With this data-driven framework as a foundation, we’ve developed the E4 process that enables companies to identify what changes their leaders can make to improve employee engagement — and reap the benefits that come with it.

 The E4 Process has 3 major phases:

  • Phase 1: We develop a plan in partnership with your organization that starts by identifying business priorities, desired outcomes, and how to measure these outcomes. The plan usually includes interviews and focus groups with key stakeholders to ensure alignment, identify common barriers, and gather critical insights. This also helps us partner with the organization to determine which leader competencies, culture, or organizational climate factors have the most potential for increased success.
  • Phase 2: During the second phase, we conduct a thorough assessment and analysis of engagement in the organization based on each of the 4 areas — leader, job, team, and organizational engagement. We also gather data about the extent to which leaders demonstrate the competencies, leader culture dimensions, or organizational climate factors that have the most potential for improving engagement. Using analytics, we identify the factors that best predict higher engagement. That subset of factors becomes the foundation around which we design and deliver a targeted leadership development initiative to make leaders highly effective at driving engagement.
  • Phase 3: Finally, we work with your organization to create measurable action plans for individual leaders. We measure changes over time and how that impacts the business priorities identified in Phase 1.

We’re not suggesting that improving employee engagement is simple or even easy, but it is possible. And it can transform your organization’s ability to get results. The E4 process provides a systematic, data-driven, measurable process to give your employee engagement a sustainable shot in the arm.

For more information, download our white paper, Improving Employee Engagement: The E4 Solution for Leaders.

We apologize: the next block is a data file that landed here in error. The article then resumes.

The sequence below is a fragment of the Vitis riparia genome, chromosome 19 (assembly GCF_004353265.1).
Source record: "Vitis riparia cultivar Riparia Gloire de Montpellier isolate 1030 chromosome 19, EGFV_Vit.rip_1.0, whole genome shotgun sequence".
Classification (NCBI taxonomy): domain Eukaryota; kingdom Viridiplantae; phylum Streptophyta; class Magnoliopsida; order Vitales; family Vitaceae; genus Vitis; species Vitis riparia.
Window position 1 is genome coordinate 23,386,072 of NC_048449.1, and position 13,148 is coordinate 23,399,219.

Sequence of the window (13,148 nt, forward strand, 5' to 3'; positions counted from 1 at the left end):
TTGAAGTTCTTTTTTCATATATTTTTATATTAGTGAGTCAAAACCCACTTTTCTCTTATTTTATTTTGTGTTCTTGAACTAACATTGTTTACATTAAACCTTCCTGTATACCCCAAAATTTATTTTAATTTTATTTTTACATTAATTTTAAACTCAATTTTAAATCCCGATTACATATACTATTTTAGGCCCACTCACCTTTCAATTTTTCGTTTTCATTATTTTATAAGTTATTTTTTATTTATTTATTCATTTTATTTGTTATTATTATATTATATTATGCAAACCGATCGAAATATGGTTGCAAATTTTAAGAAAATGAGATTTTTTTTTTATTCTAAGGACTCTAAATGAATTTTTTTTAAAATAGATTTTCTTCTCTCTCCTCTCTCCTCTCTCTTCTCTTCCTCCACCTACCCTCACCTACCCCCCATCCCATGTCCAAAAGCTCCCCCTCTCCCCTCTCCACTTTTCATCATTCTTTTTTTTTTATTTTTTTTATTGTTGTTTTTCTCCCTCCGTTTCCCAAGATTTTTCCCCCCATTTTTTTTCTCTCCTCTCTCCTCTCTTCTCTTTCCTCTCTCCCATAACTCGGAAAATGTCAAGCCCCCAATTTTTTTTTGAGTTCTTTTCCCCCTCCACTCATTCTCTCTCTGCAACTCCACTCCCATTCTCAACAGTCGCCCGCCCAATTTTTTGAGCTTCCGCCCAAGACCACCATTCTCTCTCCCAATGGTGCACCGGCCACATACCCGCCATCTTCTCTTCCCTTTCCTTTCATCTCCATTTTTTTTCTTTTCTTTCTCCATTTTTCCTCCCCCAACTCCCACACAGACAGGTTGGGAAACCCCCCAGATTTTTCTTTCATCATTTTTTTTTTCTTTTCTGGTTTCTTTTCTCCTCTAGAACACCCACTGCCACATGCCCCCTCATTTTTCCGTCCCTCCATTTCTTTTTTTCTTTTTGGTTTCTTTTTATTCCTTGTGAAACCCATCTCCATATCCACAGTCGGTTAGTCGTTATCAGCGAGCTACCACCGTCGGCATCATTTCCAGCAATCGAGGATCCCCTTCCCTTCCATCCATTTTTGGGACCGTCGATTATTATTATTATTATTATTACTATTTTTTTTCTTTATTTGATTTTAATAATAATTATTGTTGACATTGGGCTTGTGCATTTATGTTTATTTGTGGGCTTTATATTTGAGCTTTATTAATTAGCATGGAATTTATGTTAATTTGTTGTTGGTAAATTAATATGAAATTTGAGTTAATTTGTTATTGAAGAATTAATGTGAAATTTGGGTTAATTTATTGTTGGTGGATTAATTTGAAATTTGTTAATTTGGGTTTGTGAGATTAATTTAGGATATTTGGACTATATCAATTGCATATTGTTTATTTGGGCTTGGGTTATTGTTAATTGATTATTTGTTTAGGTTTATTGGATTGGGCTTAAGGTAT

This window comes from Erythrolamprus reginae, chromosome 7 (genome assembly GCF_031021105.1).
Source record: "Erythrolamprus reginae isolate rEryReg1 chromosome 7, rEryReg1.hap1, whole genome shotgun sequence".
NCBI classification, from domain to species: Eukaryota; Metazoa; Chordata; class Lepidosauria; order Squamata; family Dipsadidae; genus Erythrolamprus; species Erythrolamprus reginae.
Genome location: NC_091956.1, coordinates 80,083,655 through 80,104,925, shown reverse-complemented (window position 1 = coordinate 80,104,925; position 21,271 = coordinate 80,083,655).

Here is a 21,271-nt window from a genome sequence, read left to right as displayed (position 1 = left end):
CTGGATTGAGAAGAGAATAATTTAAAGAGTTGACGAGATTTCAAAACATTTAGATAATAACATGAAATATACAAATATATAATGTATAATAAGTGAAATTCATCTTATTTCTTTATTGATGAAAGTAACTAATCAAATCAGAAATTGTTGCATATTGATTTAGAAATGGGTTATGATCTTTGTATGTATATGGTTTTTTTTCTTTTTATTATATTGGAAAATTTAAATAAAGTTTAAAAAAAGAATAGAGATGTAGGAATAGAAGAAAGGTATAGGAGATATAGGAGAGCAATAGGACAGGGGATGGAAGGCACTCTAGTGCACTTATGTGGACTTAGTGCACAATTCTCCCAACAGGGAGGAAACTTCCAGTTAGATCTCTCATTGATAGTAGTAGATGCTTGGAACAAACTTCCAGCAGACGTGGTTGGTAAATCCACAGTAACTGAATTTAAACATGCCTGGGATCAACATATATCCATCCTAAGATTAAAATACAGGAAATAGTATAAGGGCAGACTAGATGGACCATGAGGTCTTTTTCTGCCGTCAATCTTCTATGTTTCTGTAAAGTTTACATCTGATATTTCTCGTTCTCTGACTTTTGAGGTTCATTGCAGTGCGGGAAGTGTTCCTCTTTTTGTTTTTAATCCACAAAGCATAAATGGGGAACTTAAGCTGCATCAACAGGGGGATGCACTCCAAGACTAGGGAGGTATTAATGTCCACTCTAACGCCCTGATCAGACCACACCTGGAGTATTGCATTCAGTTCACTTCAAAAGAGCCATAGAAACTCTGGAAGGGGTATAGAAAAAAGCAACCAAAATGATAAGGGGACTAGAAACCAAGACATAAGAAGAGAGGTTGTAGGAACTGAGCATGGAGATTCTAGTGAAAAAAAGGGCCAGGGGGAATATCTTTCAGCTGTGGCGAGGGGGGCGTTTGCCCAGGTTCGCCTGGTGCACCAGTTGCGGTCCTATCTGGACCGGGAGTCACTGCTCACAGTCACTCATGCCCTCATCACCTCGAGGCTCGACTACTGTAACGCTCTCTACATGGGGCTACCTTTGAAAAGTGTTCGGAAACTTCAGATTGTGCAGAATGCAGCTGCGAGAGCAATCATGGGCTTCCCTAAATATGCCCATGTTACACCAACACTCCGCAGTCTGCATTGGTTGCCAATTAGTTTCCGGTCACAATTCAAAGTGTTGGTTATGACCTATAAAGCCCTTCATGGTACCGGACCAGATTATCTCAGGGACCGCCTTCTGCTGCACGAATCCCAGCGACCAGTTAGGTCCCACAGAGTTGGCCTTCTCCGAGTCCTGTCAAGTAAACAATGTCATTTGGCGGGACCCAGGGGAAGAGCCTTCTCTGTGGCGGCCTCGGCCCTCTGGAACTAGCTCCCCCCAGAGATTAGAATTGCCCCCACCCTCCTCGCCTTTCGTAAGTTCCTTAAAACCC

2 thoughts on “How to Pump Up Your Employee Engagement

  1. Great article for Managers who are data driven.

    How do you take that data and get leadership, not managers, to integrate the data into the workers so they buy-in to the usefulness of the data? How does the data fit into the Vision, Mission, and Goals of the organization? Nothing is stated about that in the article. In fact, no mention is made about the organizational vision, the mission to turning that vision into reality and the goals required to achieve the mission.

    John Maxwell states that “Everything rises and falls on leadership.” Further, he states that leadership is influence. How does leadership, not managers, influence employees, especially millinnials and Gen Z young people who have a totally different ideal about work and lack the work ethics necessary for productivity.

    I saved the White Paper for future reference. Thank you for any feedback to my comment you might provide.

    David McCuistion
    VOL Leadership

    1. Lauren McSwain-Starrett says:

      Hi David, thanks for your thoughtful comment! If the organization has decided to collect business outcome data aligned with the organization’s strategic mission, then the leader would be able to show his/her team how these metrics are critical indicators of the team’s success and their particular contribution to the organization. If this type of business outcome data is collected on a regular basis, then the leader and team have a tangible way to assess achievement of important organizational goals. When employees understand the impact of their work, they become more motivated and inspired.

      Regarding the point you made specifically about Millennials, our faculty & researcher Jennifer Deal has found that there are few differences between Millennials and other generations in the workplace including work ethic. We encourage you to read her research on the topic: http://www.economist.com/node/21660110